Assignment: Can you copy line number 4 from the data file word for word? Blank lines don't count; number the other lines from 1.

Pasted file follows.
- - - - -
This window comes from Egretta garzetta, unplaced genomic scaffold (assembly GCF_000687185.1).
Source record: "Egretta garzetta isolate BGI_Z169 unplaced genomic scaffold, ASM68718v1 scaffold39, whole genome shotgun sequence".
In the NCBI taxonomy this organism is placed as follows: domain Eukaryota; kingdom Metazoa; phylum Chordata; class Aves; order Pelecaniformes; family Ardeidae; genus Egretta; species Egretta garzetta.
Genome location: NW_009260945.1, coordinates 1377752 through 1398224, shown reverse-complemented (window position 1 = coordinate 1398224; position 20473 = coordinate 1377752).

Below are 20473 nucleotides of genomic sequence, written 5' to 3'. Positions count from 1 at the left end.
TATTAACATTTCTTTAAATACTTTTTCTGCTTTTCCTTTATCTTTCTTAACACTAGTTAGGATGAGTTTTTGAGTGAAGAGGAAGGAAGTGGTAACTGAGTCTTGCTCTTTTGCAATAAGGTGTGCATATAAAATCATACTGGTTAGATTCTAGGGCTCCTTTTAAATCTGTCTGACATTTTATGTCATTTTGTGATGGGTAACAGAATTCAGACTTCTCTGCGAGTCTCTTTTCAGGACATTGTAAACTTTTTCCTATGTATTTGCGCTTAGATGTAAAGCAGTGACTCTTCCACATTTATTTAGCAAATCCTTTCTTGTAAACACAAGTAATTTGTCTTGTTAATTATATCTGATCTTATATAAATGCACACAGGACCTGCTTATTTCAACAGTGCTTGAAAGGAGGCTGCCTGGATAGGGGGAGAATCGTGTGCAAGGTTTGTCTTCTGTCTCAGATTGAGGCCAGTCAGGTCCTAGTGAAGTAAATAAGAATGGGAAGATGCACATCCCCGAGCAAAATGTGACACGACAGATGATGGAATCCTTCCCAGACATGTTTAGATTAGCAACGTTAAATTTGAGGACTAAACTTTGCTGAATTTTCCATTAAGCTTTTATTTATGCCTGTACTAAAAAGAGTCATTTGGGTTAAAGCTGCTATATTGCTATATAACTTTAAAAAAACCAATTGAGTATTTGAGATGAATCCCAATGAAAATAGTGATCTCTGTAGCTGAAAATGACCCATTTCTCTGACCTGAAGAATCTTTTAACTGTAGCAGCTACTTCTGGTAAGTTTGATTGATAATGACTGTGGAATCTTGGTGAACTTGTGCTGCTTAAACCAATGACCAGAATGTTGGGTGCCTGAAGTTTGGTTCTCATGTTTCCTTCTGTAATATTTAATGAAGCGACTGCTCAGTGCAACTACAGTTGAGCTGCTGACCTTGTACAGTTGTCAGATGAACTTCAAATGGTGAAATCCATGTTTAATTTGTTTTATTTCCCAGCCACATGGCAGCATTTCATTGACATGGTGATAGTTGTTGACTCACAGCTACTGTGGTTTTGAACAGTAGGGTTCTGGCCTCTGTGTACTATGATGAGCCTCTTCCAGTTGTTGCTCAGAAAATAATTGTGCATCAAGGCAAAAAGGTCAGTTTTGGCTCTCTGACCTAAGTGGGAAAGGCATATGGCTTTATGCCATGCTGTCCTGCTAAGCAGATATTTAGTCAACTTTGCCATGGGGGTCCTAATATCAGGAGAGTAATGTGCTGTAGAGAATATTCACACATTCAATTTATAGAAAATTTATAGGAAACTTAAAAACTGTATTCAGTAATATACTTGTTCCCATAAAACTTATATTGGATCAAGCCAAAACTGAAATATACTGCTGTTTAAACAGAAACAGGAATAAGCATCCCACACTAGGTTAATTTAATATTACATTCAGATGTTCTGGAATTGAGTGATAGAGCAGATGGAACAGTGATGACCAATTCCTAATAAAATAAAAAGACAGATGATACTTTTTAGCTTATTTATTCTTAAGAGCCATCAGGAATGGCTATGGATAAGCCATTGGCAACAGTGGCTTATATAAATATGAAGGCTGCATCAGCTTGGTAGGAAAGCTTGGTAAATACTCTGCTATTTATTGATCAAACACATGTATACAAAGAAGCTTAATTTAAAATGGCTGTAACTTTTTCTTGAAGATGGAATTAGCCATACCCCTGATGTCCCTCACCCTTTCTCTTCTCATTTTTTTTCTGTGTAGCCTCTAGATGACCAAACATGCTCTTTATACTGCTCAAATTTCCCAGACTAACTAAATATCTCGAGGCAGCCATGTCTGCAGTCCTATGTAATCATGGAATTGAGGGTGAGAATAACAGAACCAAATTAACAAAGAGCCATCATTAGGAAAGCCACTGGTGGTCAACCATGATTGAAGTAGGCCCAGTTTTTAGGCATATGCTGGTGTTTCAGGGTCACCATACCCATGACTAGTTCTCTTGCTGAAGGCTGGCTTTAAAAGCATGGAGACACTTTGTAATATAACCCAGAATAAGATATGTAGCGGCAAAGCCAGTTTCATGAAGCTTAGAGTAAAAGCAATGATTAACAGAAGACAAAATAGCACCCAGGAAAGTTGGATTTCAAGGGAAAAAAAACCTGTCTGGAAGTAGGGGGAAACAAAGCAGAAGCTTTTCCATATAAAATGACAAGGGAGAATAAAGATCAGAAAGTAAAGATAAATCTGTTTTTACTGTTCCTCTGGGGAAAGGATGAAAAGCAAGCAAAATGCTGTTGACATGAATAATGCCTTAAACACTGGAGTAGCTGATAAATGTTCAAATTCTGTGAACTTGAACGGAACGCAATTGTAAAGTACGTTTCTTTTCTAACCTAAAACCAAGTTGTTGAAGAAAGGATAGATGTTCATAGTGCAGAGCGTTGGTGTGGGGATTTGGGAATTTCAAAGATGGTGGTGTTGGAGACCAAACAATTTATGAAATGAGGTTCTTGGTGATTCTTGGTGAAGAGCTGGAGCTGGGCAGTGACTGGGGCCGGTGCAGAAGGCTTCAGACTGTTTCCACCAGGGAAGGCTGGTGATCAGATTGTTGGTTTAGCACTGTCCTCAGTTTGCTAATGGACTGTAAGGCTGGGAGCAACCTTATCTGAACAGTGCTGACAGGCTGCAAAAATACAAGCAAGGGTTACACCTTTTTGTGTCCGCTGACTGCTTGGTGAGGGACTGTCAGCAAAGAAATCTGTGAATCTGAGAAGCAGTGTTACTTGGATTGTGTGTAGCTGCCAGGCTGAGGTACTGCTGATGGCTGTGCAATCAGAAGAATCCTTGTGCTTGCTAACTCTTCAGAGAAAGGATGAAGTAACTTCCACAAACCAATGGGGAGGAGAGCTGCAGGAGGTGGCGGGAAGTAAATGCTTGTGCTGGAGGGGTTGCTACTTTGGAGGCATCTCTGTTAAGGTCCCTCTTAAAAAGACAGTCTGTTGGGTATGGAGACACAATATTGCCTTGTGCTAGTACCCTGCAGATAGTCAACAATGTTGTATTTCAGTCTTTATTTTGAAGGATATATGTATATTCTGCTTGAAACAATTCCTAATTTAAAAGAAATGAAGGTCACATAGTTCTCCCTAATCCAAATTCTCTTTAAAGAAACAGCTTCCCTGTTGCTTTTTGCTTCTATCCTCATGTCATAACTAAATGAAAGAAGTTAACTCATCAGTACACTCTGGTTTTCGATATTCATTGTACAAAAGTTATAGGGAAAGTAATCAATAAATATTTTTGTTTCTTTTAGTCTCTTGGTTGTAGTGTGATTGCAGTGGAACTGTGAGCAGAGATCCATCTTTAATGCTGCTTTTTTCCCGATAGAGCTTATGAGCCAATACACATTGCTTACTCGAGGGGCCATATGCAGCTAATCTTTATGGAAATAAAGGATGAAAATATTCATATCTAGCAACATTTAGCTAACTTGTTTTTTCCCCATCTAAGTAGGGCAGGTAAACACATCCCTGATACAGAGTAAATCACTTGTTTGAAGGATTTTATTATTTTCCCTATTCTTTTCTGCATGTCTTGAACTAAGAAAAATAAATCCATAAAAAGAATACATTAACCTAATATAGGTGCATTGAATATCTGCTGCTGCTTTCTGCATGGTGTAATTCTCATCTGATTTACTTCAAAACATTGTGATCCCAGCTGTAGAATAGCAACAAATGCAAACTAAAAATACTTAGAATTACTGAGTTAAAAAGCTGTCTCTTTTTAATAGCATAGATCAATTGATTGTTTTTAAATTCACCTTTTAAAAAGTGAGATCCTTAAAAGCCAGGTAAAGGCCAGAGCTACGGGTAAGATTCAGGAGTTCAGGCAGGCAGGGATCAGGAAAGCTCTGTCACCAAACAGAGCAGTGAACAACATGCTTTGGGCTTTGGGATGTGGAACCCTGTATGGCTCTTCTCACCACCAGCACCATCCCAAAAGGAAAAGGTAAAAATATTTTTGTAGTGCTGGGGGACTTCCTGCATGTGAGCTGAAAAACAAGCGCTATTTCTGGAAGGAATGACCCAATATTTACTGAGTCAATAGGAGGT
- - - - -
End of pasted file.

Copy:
Genome location: NW_009260945.1, coordinates 1377752 through 1398224, shown reverse-complemented (window position 1 = coordinate 1398224; position 20473 = coordinate 1377752).